Structure-activity relationships for the antifungal activity of selective estrogen receptor antagonists related to tamoxifen.

Butts A, Martin JA, DiDone L, Bradley EK, Mutz M, Krysan DJ - PLoS ONE (2015)

Summary of structure-activity relationships.
© Copyright Policy
Related In: Results  -  Collection

License
Show All Figures
getmorefigures.php?uid=PMC4446328&req=5

pone.0125927.g007: Summary of structure-activity relationships.
Mentions: From our set of commercially available SERMs and tamoxifen derivatives from the AstraZeneca archive (Fig 3), we have identified four important features of the relationship between the structure of triphenylethylene-based SERMs and anti-cryptococcal activity; these are summarized in Fig 7. First, aliphatic substituents longer than one carbon at the 2-position of the double bond improve activity substantially. Second, the presence of a basic group such as an amine tethered to the one of the aromatic rings is required for activity. Ospemiphene (Fig 2, molecule 9) is a potent estrogen receptor antagonist but has no antifungal activity and, thus, it appears that the structural requirements for these two activities are distinct. Third, our data indicate that electronegative substituents on the aromatic rings increase the anti-cryptococcal activity relative to analogs without such functionality. Fourth, previous studies by our group have shown that extending the length of the aliphatic linker between the C ring phenoxy group and the alkylamino moiety improves anti-cryptococcal activity [12]. Although the set of analogs is not extensive, these data provide the first insights into which specific features of the tamoxifen scaffold are important for antifungal activity and, thereby, represent regions where further optimization can be focused.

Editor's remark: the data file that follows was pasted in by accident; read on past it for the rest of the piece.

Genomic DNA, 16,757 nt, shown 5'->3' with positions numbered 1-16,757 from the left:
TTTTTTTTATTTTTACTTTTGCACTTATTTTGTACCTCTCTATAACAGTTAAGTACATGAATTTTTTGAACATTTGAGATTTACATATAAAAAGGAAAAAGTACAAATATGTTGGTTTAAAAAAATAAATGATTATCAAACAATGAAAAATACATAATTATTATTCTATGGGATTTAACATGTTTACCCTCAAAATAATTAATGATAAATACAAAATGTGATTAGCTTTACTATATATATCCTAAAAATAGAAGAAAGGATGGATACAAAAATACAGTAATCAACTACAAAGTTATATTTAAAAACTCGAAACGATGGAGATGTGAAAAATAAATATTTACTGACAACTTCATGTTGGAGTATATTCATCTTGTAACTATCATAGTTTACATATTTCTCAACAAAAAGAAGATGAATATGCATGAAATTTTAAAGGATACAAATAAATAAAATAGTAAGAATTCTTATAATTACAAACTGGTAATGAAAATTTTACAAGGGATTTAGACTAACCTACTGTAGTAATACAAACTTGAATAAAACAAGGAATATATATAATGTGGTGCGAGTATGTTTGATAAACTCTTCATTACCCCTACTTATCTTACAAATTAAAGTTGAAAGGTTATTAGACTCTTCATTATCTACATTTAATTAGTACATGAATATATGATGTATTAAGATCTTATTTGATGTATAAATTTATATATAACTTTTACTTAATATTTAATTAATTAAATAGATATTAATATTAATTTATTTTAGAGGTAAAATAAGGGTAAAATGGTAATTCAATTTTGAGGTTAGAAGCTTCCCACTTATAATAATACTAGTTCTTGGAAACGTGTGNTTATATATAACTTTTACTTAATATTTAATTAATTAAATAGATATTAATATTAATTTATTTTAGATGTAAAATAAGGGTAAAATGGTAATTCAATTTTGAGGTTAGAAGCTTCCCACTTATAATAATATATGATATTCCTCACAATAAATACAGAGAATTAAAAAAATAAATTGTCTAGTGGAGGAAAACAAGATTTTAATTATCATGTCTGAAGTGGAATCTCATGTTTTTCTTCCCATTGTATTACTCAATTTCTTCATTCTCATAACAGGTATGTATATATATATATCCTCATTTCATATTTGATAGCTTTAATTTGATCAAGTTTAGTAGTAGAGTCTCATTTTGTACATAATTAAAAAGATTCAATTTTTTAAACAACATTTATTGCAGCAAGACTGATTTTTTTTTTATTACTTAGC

Bottom Line: Three key molecular characteristics affecting anti-cryptococcal activity emerged from our studies: 1) the presence of an alkylamino group tethered to one of the aromatic rings of the triphenylethylene core; 2) an appropriately sized aliphatic substituent at the 2 position of the ethylene moiety; and 3) electronegative substituents on the aromatic rings modestly improved activity.Finally, we developed a homology model of C. neoformans calmodulin and used it to rationalize the structural basis for the activity of these molecules.Taken together, these data and models provide a basis for the further optimization of this promising anti-cryptococcal scaffold.

View Article: PubMed Central - PubMed

Affiliation: Department of Chemistry, University of Rochester, Rochester, NY 14642, United States of America.

ABSTRACT
Cryptococcosis is one of the most important invasive fungal infections and is a significant contributor to the mortality associated with HIV/AIDS. As part of our program to repurpose molecules related to the selective estrogen receptor modulator (SERM) tamoxifen as anti-cryptococcal agents, we have explored the structure-activity relationships of a set of structurally diverse SERMs and tamoxifen derivatives. Our data provide the first insights into the structural requirements for the antifungal activity of this scaffold. Three key molecular characteristics affecting anti-cryptococcal activity emerged from our studies: 1) the presence of an alkylamino group tethered to one of the aromatic rings of the triphenylethylene core; 2) an appropriately sized aliphatic substituent at the 2 position of the ethylene moiety; and 3) electronegative substituents on the aromatic rings modestly improved activity. Using a cell-based assay of calmodulin antagonism, we found that the anti-cryptococcal activity of the scaffold correlates with calmodulin inhibition. Finally, we developed a homology model of C. neoformans calmodulin and used it to rationalize the structural basis for the activity of these molecules. Taken together, these data and models provide a basis for the further optimization of this promising anti-cryptococcal scaffold.

No MeSH data available.


Related in: MedlinePlus